Social media experts Baratunde Thurston, former digital director at The Onion and author of the book How to Be Black, and Deanna Zandt, author of Share This: How You Will Change the World with Social Networking, answer questions about how to behave in the digital age. This week's topic: leaving a voicemail message in a world that relies increasingly on text-based communication.
I was out of the house, as it happens, for most of the first half of yesterday's Louisville-Duke game, and when I got home and looked at Twitter, before I turned on the TV, there was a huge stack of stuff to read, and the first thing that caught my attention about the game was this.
You sit down, turn on the computer, up comes an image, could be anything, a cloud, a koala bear, a video. On the right side of the screen there are more images like it, or almost like it, so you click on one of those, just because ... because what? Because it's there? Because it's waiting? Because, for no conceivable reason, you suddenly have a yearning for balloon pictures? You don't plan this, you have no plan, but you keep going, gently pulled by the lure of "next."
The U.S. Environmental Protection Agency could soon issue a final ruling that aims to force oil companies to replace E10, gasoline mixed with 10 percent ethanol, with E15.
This move could come just as widespread support for ethanol, which is made from corn, appears to be eroding.
Mike Mitchell was once a true believer in ethanol as a homegrown solution to foreign oil imports. He owns gas stations, and he went further than most, installing expensive blender pumps that let customers choose E15, E20 and all the way up to E85.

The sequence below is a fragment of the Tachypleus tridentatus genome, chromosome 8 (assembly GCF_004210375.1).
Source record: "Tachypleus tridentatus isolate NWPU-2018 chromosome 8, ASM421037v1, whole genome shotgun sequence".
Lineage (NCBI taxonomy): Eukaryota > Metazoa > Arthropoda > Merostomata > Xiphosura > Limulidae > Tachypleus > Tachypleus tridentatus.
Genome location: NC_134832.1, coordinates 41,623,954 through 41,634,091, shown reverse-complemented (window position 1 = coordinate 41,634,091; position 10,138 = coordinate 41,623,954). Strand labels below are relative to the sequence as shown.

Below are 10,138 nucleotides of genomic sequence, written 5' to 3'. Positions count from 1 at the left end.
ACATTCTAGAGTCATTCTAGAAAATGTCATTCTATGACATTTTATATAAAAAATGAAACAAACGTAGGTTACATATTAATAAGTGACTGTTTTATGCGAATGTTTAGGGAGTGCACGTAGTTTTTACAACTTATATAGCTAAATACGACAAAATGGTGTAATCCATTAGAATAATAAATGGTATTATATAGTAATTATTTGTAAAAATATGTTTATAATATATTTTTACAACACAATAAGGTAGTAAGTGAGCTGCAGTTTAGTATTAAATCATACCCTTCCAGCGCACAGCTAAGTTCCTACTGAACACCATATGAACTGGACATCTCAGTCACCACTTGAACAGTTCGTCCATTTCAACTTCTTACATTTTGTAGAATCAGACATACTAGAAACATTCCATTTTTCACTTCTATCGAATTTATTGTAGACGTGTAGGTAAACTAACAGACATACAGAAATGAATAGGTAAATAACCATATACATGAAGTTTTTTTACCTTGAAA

More than 100 years ago, Golgi staining on nerve cells opened the gates to modern neuroscience. Scientists recently developed the Technicolor version of Golgi staining, Brainbow, allowing more detailed reconstructions of brain circuits.
Credit AFP/Getty Images
With a combination of genetic tricks and fancy proteins, researchers have colorfully labelled hundreds of individual neurons with distinctive hues to create a "Brainbow."
During the State of the Union, President Obama said the nation is about to embark on an ambitious project: to examine the human brain and create a road map to the trillions of connections that make it work.
"Every dollar we invested to map the human genome returned $140 to our economy — every dollar," the president said. "Today, our scientists are mapping the human brain to unlock the answers to Alzheimer's."
Tucked away inside the new federal budget for this year - which President Obama signed yesterday - is one, small paragraph dealing with genetically engineered crops. That paragraph - actually, one long, complicated sentence - has the biotech industry smiling. But opponents of biotech crops are hopping mad. They say this biotech rider, as they call it, is a blatant attempt to shield biotech crops from all judicial oversight.
Joining me now to talk about this is NPR's Dan Charles. Welcome, Dan.